Step 4) In a small container (a coffee mug works well), combine 1 tablespoon of cornstarch with 2 tablespoons of cold water. Whisk together until absolutely smooth… there should not be even one tiny little lump in the cornstarch mixture! Alternately, you could use a small plastic container with a tight fitting lid, and shake the cornstarch/water mixture until smooth.
Step 6) If you want thicker gravy, use an additional tablespoon of cornstarch and repeat steps 4 and 5.
DO NOT ADD POWDERED CORNSTARCH DIRECTLY TO THE GRAVY WITHOUT FIRST BLENDING WITH COLD WATER. Seriously. You will end up with a weird, lumpy mess. I, ah, know someone who made this mistake once because she was, ah, in a hurry. Or so I’m told. It was gross. Or at least that’s what a little bird told me. 😉
You’ll notice that we didn’t add any seasoning to our gravy. This is because I’m assuming that the meat you roasted was seasoned, and those seasonings have already flavored your pan drippings. Taste your gravy. If it’s bland, add salt and pepper a PINCH at a time, tasting after each pinch. You can always add more salt and pepper, but once it’s in there, it’s in there. Don’t overdo it.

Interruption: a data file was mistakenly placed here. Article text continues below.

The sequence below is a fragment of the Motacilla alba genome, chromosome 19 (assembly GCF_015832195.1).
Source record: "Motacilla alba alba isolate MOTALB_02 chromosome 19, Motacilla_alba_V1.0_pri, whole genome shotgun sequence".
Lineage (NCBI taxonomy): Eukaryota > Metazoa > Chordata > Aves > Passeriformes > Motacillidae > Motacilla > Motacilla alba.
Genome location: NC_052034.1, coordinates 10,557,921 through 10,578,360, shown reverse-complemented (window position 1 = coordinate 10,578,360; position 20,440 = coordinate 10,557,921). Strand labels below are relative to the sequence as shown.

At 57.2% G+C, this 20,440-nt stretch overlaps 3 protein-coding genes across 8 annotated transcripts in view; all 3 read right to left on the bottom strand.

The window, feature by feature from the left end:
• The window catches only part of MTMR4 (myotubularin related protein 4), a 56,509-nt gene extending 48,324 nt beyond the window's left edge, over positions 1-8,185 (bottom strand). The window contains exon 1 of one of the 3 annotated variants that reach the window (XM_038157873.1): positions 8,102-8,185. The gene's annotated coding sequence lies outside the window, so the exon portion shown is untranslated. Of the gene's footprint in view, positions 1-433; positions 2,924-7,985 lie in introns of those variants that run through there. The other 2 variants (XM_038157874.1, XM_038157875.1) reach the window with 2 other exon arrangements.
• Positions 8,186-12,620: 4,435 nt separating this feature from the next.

That’s all! Easy peasy!
For many years, I was apprehensive about roasting a turkey. I’m not really sure why. The first year I hosted a Thanksgiving dinner in my own home, I ordered a turkey from a deli – precooked, with ready-made gravy on the side! At the time, it seemed like a brilliant idea. Now, I don’t understand what the fuss was all about.
Roasting a turkey is really, really easy. Before we get started, here are a few pointers. Other cooks may disagree – if so, please join the turkey conversation by posting a comment below!
- If there’s not a big price difference between fresh and frozen, buy a fresh turkey. They’re juicier, which is wonderful because roasting is a dry cooking process. I bought a fresh turkey at Aldi for 99 cents per pound.
- Unless you have 5 or 6 days to allow a frozen turkey to thaw in your refrigerator, you need to buy a fresh turkey. I have never… not once… seen a frozen turkey fully thawed after only 3 days in my refrigerator (which is what the directions on the turkey wrapping often promise).